The way elite sport is funded in Britain could be facing a major shake-up after the 2020 Olympic and Paralympic Games in Tokyo following the launch of consultation into how UK Sport distributes National Lottery money.
Launched by the high-performance funding agency here today, the public discussions will look into UK Sport's future investment principles for Paris 2024 and how best to "inspire the nation through elite success".
The organisation invests around £100 million ($133 million/€114 million) of Lottery and Government money into high-performance sport each year.
Its "no-compromise" policy - placing heavy emphasis on medal success at Olympic Games - has been the driving force behind elevating Britain into one of the most successful Olympic and Paralympic teams since its launch following a disappointing performance at Atlanta 1996.
Then, Britain finished 36th in the overall medals table with only one gold.
The advent of Lottery funding, however, saw Britain finish 10th at Sydney 2000 and Athens 2004, fourth at Beijing 2008 and third at London 2012.
They then finished second at Rio 2016 with a total of 67 medals, including 27 gold, surpassing Britain's overall medal tally at its home Olympics four years earlier.
The approach has attracted criticism, however, especially from national governing bodies of sports which have failed to hit their medal targets and, as a result, have had their funding cut.
UK Sport have now launched 10-week consultation period.
It will form the basis for a new funding strategy, due to come into effect from April 2021, when the current funding cycle for Tokyo 2020 finishes.
UK Sport has commissioned two sports consultancies - Future Thinking and The Sports Consultancy - to conduct and analyse the consultation responses, in order to keep the process "independent and impartial".
"The success of the UK’s high-performance sport system since the advent of National Lottery funding in the 1990s has been nothing short of remarkable," UK Sport chair Dame Katherine Grainger, herself a five-time Olympic medallist, said here today.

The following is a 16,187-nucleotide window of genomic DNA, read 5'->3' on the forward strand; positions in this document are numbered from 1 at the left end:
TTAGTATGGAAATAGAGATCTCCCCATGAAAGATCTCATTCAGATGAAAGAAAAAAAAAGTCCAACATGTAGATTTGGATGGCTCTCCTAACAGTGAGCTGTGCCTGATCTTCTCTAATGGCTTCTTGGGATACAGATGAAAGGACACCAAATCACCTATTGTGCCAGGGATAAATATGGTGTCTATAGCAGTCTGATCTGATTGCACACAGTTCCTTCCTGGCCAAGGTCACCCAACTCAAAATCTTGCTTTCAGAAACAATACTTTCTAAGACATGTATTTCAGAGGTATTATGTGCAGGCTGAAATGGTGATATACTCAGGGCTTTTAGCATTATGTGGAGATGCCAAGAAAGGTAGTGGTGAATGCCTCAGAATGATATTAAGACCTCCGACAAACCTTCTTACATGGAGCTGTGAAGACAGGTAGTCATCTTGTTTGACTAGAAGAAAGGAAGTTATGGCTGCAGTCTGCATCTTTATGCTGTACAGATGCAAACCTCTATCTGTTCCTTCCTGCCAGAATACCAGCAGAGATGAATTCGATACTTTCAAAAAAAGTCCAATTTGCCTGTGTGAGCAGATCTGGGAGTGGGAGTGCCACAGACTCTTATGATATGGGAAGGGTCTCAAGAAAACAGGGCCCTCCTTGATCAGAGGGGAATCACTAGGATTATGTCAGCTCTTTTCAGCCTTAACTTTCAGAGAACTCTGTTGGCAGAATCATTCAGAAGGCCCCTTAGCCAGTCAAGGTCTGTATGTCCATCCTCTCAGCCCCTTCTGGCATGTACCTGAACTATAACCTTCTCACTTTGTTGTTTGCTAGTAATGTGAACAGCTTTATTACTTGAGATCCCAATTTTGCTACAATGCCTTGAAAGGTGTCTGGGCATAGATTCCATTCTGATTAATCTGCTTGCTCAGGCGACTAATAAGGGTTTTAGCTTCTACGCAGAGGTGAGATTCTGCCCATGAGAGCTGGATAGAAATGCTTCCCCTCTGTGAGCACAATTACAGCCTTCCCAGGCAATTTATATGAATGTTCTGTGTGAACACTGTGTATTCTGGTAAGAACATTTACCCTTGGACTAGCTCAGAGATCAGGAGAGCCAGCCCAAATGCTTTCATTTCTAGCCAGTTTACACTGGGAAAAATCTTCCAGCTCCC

"The challenge now is how we build on that success, aiming for even more inspirational impact on the UK as a whole.
"Financially there will always be a limit to the public funding available, whether that is National Lottery or exchequer funding and so that means there are no easy answers when it comes to decisions.
"What is clear is that the UK Sport Board and I do not come at this with any preconceived conclusions other than that we believe in the power and inspiration of British sport.
"We look forward to receiving people’s views and welcome what we hope will be a lively, respectful and worthwhile debate."
Members of the public, along with stakeholders in national governing bodies, grassroots sport and athletes, politicians and the media, will be invited to take part ahead of decisions to be made later this year.
The consultation is due to stay open until August 19.
"Our elite sport system has transformed Britain into an Olympic and Paralympic powerhouse and it’s paramount that we build on this and continue to inspire future generations," Britain's Minister for Sport Tracey Crouch said.
"I'm pleased that UK Sport are going out to the public and stakeholders on how this can be achieved.
"I encourage everyone to share their views on what they want to see from the high-performance sport system in this country and how money should be invested."
Sebastian Coe, the former chairman of London 2012 and the British Olympic Association, was among those, however, who cautioned against changing a winning formula.
"I think there are very few occasions in the history of the nation where you can genuinely point to something that you are better at than anywhere else in the world," Coe, now President of the International Association of Athletic Federations, told the especially invited audience here today.
"I don’t know whether we can do that in many sectors.
"So I don’t want to cede that territory."